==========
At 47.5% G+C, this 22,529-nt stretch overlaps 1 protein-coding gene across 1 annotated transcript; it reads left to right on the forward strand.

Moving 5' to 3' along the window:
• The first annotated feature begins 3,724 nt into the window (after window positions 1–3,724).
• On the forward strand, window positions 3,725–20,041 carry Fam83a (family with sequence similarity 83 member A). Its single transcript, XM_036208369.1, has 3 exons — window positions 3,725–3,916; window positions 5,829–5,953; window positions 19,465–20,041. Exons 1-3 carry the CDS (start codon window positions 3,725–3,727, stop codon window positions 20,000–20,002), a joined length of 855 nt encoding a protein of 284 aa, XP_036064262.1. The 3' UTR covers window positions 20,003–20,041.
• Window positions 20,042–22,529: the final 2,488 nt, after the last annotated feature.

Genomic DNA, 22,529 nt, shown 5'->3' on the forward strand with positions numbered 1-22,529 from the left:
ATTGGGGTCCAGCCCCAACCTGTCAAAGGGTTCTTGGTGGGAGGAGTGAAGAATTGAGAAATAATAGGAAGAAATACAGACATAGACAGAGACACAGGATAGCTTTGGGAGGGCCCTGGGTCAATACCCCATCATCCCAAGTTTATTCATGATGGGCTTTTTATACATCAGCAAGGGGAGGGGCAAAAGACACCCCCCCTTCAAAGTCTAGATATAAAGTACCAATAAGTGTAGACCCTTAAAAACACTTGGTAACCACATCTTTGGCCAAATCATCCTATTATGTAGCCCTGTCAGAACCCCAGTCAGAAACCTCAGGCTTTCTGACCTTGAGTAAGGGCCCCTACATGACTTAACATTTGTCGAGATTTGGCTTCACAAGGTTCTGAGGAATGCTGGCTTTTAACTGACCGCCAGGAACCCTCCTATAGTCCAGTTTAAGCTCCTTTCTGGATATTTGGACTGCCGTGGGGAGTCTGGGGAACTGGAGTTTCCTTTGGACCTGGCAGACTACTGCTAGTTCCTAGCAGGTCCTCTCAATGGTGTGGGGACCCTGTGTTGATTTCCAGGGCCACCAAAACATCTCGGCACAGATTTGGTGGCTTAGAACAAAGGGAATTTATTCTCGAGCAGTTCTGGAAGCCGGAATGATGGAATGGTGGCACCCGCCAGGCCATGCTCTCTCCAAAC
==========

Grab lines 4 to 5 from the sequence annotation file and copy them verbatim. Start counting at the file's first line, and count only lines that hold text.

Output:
• On the forward strand, window positions 3,725–20,041 carry Fam83a (family with sequence similarity 83 member A). Its single transcript, XM_036208369.1, has 3 exons — window positions 3,725–3,916; window positions 5,829–5,953; window positions 19,465–20,041. Exons 1-3 carry the CDS (start codon window positions 3,725–3,727, stop codon window positions 20,000–20,002), a joined length of 855 nt encoding a protein of 284 aa, XP_036064262.1. The 3' UTR covers window positions 20,003–20,041.
• Window positions 20,042–22,529: the final 2,488 nt, after the last annotated feature.